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New property tax system an ‘austerity measure’ – Eustace

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The new property tax system slated for implementation here this year is an “austerity measure”, Opposition Leader Arnhim Eustace said on Monday.{{more}}

“When you hear me talk about the word austerity measure, it is a measure that brings hardship on the person in an effort to try and correct problems in the economy,” Eustace said on his weekly radio programme.

Eustace cited International Monetary Fund (IMF) figures in saying the Vincentian economy declined in 2011, for a fourth consecutive year.

But Prime Minister Dr Ralph Gonsalves said in May that the economy grew by 0.41 per cent last year, after three years of decline, and added that economists projected 1.5 per cent growth this year.

Eustace said the government wanted to begin basing property tax on the market, rather than rental value of properties worth more than $25,000, because of the nation’s fiscal situation.

The new tax could see property owners paying as much as 15 per cent more in taxes and exempting some who pay currently.

“The poor financial state of the government and its management of government finances that put us in this position that we have to try and raise revenue, create taxes.”

The former Minister of Finance under the New Democratic Party (NDP) said that the Dr Ralph Gonsalves-led Unity Labour Party used to laugh at the NDP, saying that it is balancing the national accounts.

“Well, they have to balance theirs now, so taxes come in,” Eustace said, adding that this is why the government has been unable to pay to teachers a 3 per cent salary increase since January 2011.

“All this talk we hear, … that is the reality,” Eustace said.

“And you don’t get economic growth just by cutting back and increasing taxes. You have to do something to stimulate those sectors of the economy — like agriculture and tourism — which can bring you revenue,” he said, adding that people must also be given “incentives”.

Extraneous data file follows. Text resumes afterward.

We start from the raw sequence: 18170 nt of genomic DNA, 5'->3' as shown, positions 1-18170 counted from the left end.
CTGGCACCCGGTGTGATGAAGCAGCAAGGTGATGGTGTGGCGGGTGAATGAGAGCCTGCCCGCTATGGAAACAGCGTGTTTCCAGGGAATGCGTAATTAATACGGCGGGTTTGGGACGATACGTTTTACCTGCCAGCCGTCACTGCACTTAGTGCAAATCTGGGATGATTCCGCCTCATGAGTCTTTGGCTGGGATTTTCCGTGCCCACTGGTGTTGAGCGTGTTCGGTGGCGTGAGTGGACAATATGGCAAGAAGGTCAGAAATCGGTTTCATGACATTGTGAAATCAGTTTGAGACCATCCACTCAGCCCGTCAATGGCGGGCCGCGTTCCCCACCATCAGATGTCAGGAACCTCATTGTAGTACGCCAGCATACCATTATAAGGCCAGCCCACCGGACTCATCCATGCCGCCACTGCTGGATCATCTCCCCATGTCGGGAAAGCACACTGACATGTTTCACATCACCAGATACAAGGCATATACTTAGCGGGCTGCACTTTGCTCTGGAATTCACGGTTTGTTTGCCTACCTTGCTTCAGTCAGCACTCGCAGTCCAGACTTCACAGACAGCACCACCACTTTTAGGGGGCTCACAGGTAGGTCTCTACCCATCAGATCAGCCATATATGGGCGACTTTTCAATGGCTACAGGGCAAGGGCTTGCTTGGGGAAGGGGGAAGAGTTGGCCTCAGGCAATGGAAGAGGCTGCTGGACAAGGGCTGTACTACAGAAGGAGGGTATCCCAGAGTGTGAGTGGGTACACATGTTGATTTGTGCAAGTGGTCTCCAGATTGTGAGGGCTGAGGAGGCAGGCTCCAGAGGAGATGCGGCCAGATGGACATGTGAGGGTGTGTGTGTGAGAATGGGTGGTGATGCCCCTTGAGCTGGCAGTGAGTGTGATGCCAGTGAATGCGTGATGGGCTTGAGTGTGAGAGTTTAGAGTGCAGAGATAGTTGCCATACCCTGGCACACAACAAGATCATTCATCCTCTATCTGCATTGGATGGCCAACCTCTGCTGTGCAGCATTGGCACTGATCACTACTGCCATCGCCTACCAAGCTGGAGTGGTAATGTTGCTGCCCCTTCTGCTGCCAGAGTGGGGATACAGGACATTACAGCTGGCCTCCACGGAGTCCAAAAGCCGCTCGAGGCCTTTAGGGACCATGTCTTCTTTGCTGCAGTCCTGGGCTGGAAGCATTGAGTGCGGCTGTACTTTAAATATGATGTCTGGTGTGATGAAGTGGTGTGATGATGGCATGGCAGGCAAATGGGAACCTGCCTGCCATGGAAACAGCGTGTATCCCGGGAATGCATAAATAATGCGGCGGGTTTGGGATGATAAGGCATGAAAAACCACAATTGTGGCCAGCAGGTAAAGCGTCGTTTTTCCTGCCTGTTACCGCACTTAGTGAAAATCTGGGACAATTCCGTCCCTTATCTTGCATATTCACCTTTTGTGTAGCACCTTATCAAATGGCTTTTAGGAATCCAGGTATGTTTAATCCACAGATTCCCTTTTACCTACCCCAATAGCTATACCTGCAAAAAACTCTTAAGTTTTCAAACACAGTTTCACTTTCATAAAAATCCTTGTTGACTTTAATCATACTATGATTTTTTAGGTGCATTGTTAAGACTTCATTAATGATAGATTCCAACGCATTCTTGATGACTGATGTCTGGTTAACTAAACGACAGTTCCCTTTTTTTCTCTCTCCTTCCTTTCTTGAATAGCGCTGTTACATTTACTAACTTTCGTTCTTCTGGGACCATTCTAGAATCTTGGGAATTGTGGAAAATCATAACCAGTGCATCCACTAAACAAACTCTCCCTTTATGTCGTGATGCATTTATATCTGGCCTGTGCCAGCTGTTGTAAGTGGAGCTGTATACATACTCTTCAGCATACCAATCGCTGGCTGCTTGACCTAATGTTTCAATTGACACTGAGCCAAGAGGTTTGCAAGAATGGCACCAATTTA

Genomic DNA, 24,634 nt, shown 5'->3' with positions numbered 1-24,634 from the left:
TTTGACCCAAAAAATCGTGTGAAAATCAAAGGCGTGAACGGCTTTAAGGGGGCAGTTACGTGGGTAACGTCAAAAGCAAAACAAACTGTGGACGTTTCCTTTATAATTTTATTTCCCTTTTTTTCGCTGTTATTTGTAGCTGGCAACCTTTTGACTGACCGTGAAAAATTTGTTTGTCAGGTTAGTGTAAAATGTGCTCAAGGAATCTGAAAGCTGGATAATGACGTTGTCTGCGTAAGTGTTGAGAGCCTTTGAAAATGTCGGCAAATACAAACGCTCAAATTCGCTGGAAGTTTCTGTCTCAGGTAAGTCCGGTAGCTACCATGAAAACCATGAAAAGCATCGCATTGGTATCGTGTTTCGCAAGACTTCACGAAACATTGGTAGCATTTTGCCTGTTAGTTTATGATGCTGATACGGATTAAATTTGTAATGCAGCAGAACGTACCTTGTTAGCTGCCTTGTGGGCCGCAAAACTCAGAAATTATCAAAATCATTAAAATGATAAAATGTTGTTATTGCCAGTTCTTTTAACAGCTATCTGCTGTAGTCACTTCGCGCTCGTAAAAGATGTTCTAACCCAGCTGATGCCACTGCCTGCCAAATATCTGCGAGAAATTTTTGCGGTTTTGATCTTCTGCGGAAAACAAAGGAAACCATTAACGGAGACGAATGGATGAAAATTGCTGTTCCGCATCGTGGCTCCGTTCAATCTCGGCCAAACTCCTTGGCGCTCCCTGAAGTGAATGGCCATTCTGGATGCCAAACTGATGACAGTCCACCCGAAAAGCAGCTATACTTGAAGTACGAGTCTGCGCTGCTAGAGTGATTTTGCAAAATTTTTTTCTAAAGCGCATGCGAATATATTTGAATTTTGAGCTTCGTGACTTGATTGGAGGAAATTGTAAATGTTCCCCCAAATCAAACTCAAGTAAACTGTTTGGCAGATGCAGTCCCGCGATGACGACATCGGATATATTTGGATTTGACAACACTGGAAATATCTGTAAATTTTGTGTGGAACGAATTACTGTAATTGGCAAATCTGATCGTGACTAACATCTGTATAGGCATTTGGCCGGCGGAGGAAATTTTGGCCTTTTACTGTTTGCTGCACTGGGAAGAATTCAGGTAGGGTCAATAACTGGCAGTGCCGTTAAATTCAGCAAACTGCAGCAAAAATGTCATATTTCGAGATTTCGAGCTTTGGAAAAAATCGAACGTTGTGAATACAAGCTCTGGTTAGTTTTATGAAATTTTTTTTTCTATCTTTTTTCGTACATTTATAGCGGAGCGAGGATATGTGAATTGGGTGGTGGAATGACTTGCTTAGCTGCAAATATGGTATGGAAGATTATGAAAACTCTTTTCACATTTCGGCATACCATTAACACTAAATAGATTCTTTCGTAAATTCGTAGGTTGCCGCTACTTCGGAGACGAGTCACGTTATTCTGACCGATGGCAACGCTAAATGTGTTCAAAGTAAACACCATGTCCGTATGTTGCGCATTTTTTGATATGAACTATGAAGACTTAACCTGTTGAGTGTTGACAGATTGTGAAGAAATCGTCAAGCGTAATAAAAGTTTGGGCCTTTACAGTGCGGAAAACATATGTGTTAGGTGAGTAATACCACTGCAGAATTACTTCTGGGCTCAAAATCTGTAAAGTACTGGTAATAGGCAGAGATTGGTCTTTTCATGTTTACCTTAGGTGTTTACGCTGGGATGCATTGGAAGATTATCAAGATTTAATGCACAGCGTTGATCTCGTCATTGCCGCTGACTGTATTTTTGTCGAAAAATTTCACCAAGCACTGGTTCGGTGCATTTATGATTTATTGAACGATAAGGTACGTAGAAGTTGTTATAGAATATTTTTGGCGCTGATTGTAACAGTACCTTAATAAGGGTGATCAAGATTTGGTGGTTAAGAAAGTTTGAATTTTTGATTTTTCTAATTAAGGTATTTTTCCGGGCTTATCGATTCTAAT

He blamed the “poor financial management of this government” for the nation’s fiscal problems.

“Everybody says it is the world economy. It’s not just the world economy. That plays its role. But you have to take decisions in your country that minimise the impact of the problems in the world economy.

“That is why some countries are growing and others are not growing. Because locally, we have not taken the decisions which take into account what is happening out there,” Eustace said.

He asked how the economy is going to grow with the current challenges facing the banana industry.

Local banana cultivation was ravaged by Black Sigatoka last year and farmers did not export any fruits to the United Kingdom for eight weeks this year.

“And you don’t even have a solid programme yet to deal with that,” Eustace said.

He quoted a Financial Times article that noted the high debt-to-GDP ratios in St Kitts and Nevis, Jamaica, and Barbados.

“Three other Caribbean nations, Grenada, Antigua and Barbuda and St Vincent and the Grenadines, are less indebted, but also struggling with shrinking economies,” the article said.

“The economy got smaller and smaller for four years in a row … and you have all this talk outside here aimed at fooling the public,” Eustace said, citing IMF figures.

“They are projecting that we will grow in 2012. But that was before all the banana problems. So, we will wait and see what happens in 2012,” he said of projections by the government.

“The Prime Minister, anybody else can talk what they want. None of them fooling me in anything to do with matters of this sort,” said Eustace, an economist.

“And you don’t have to be fooled. You can feel it in the place when you go around Kingstown. The amount of people expressing their concerns; the amount of businesses expressing their concern.

“And you have these spin doctors talking a lot of foolishness on the radio, things they don’t even understand themselves,” he said.

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